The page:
Physics teacher training options

There are a few routes into teaching Physics. You can study a four-year combined degree in education and Physics, or take a one-year diploma course following your undergraduate degree in Physics. And if these options don’t quite work for your circumstances, there are some alternative routes to consider.

Bursary for Physics teaching courses in Scotland

Bursaries are available for career changers who have been employed for at least three of the last five years and have already completed a Physics degree. Get more information about what could be available to you here.

Four-year university courses in education

For the four-year combined degree and other undergraduate degree programmes you must have at least:

  • English and two other National Qualifications at SCQF Level 6 (Higher Grade) AND
  • Mathematics and one other subject at SCQF Level 5 (or an accepted alternative, for example, National 5, Credit Standard Grade or Intermediate 2).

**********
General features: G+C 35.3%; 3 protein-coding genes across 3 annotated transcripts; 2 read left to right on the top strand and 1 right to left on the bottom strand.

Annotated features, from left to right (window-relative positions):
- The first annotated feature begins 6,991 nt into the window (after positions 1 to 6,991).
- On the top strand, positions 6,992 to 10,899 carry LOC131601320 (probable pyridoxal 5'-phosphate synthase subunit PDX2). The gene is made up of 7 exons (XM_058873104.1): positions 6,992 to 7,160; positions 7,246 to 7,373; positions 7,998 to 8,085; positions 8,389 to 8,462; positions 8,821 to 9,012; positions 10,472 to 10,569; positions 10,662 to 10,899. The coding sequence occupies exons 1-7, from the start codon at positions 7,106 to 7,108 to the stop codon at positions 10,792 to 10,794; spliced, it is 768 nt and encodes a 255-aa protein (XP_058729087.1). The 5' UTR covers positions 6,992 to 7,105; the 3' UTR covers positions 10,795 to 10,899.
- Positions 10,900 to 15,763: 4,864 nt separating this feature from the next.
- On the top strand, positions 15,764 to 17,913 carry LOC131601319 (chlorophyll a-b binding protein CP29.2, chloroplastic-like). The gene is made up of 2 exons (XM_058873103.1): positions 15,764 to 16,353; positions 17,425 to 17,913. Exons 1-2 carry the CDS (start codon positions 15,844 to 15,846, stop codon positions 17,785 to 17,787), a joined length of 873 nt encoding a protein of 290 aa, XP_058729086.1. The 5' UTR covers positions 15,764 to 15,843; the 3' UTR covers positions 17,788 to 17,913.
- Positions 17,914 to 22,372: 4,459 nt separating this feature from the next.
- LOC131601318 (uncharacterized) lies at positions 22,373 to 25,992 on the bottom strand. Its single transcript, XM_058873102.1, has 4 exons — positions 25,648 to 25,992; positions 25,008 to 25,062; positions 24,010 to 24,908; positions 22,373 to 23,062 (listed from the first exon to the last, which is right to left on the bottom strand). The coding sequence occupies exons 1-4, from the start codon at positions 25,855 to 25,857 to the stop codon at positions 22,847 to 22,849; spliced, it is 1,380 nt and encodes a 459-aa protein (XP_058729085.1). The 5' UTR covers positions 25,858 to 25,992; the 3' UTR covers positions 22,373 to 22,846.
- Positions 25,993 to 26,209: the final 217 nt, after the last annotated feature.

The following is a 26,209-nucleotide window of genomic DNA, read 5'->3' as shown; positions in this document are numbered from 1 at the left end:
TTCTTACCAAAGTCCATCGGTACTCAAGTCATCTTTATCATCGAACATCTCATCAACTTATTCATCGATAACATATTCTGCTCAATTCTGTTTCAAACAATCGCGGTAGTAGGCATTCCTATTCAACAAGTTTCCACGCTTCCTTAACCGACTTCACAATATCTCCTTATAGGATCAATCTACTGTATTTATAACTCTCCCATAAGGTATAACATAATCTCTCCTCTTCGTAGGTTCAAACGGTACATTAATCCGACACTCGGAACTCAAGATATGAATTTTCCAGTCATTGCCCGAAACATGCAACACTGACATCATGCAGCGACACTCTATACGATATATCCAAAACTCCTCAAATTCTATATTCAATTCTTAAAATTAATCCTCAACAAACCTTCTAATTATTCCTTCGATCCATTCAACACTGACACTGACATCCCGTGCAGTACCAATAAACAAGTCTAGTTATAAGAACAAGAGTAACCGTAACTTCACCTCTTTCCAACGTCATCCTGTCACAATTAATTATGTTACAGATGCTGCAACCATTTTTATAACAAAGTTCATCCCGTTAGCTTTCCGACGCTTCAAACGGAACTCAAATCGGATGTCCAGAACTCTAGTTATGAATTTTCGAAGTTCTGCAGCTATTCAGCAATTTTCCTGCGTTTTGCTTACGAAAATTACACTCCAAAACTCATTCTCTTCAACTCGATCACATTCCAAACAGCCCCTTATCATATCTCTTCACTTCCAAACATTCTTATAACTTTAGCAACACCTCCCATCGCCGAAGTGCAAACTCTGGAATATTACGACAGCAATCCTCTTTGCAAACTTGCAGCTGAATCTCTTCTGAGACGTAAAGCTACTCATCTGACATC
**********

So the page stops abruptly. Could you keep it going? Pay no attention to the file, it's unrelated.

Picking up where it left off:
Check the entry requirements with the course provider.

PGDE university courses

Here are the universities you can study for a PDGE in Physics at secondary level. Entry requirements vary so it’s best to check with the course provider.

Alternate routes into teaching

These routes offer a little more flexibility in order to encourage diversity in the profession:

  • Distance Learning Initial Teacher Education PGDE Secondary – University of Aberdeen
  • Supported Induction Route (SIR) with a focus on STEM subjects – University of Dundee
  • Combined PGDE with integrated Masters & induction year in Secondary STEM subjects – University of Strathclyde

Stuart Law - Physics and Science Teacher at Douglas Academy

“I graduated with a degree in engineering, and was working in sports development and then in sales. I really wanted to challenge myself in an interesting and varied career and I thought ‘what about teaching?’. You need to keep on top of developments and the curriculum, and you’re challenged every day by the great questions young people ask. The job does have its difficulties, like being super organised and keeping on top of work. But it’s ultimately great fun, really interesting and very rewarding whenever you see some of the pupils having a light bulb moment like the great scientists before them once did. Teaching a STEM subject is a great career and I love almost every minute of it.”

View the Case Study

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